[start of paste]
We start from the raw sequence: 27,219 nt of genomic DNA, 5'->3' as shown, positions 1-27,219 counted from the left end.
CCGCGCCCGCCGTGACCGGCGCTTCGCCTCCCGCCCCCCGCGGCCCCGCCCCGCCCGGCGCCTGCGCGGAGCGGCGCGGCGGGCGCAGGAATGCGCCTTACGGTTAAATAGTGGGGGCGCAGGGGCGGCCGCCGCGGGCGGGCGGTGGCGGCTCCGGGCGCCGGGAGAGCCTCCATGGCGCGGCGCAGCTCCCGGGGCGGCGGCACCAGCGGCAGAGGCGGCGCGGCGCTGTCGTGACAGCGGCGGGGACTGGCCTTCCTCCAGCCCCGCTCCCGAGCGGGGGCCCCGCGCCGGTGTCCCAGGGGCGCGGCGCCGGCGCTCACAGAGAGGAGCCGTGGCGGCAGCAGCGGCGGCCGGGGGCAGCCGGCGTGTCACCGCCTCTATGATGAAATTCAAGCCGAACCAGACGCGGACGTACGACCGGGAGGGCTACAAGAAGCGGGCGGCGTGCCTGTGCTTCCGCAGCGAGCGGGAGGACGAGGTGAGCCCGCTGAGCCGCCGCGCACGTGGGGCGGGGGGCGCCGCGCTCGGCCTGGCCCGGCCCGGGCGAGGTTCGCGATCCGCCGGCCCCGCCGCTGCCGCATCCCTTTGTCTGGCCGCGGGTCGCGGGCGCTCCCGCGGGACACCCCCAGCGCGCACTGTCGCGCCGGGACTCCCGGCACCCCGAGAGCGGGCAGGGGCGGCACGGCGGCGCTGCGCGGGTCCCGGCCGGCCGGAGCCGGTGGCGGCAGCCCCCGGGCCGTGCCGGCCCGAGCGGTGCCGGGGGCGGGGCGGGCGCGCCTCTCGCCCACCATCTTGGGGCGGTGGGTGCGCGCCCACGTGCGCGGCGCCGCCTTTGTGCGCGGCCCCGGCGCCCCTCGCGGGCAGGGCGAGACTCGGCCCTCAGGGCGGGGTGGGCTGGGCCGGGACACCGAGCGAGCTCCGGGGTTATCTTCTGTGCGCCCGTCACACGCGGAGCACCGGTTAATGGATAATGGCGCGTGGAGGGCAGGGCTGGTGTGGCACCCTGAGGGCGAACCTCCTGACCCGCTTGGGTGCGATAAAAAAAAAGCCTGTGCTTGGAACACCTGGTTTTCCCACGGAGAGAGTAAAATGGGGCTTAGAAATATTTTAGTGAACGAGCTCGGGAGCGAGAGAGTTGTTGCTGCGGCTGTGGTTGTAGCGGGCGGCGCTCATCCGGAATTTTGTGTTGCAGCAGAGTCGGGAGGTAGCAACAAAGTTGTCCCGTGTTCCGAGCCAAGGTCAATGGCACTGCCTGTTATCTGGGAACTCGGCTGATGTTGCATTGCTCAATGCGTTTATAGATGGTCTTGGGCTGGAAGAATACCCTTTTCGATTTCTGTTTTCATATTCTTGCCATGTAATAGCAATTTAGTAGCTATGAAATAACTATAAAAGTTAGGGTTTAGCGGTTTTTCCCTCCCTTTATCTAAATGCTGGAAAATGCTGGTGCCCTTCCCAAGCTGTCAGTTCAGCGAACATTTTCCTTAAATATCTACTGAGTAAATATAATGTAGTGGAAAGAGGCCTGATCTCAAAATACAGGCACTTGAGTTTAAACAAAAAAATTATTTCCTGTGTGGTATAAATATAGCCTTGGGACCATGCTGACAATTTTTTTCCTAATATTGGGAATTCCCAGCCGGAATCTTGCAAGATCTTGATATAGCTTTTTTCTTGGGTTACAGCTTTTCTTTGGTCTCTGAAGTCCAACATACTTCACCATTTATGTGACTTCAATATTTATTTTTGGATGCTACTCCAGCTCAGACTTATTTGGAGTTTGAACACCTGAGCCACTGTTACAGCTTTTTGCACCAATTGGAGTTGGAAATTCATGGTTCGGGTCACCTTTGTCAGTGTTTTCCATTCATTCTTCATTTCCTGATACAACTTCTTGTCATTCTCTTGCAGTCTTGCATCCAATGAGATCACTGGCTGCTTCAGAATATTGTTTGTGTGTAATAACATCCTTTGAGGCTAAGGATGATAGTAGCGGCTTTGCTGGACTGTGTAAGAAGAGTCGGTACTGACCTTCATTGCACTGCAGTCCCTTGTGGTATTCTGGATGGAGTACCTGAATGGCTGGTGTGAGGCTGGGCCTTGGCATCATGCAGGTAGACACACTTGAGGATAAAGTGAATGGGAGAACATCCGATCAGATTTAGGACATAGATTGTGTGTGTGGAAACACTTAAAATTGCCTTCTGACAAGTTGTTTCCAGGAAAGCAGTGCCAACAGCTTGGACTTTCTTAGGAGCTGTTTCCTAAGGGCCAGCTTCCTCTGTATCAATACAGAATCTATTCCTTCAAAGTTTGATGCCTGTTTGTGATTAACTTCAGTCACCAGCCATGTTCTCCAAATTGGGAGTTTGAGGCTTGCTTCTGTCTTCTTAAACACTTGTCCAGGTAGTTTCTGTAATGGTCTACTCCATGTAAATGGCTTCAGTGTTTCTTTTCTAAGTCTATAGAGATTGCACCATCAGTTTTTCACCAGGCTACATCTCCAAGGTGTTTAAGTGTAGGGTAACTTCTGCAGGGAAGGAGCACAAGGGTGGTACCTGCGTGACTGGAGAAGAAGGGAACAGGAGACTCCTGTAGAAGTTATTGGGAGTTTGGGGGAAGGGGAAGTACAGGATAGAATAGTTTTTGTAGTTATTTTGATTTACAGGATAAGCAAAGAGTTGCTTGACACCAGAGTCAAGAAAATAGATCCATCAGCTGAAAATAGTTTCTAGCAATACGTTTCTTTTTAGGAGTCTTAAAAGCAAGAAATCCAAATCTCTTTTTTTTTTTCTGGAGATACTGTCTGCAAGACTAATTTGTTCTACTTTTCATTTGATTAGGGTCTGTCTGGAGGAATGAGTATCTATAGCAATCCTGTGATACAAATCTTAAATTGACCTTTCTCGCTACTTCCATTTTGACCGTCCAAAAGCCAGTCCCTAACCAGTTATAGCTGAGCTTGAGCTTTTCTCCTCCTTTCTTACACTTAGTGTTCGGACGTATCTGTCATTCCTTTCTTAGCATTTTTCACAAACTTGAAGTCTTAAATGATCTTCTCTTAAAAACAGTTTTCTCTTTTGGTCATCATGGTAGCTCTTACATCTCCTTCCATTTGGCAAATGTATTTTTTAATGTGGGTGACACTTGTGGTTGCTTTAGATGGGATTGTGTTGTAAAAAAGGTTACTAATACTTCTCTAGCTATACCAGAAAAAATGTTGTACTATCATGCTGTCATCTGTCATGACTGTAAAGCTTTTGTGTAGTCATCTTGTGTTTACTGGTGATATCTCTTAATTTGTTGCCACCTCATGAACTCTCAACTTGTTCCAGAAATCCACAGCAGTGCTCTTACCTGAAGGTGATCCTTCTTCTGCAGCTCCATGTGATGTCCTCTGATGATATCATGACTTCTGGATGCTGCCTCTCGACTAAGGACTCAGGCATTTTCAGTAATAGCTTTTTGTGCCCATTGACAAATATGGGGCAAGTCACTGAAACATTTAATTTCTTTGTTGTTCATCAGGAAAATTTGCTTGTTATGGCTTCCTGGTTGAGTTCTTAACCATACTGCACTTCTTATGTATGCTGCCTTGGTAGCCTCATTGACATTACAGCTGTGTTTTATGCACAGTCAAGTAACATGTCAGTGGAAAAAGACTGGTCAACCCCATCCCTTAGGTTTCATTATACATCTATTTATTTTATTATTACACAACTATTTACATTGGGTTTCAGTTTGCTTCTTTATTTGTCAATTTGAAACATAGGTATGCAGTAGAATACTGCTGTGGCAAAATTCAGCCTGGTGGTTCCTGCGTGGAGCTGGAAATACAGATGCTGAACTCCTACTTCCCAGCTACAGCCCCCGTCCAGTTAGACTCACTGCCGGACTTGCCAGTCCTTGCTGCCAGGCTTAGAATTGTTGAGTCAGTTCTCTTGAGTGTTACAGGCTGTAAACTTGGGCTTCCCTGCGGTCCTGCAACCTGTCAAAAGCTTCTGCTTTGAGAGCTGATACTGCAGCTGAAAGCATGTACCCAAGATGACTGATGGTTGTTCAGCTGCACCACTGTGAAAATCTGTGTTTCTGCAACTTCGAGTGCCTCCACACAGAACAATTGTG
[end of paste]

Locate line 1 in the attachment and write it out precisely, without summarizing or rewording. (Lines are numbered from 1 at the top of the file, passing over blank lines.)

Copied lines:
We start from the raw sequence: 27,219 nt of genomic DNA, 5'->3' as shown, positions 1-27,219 counted from the left end.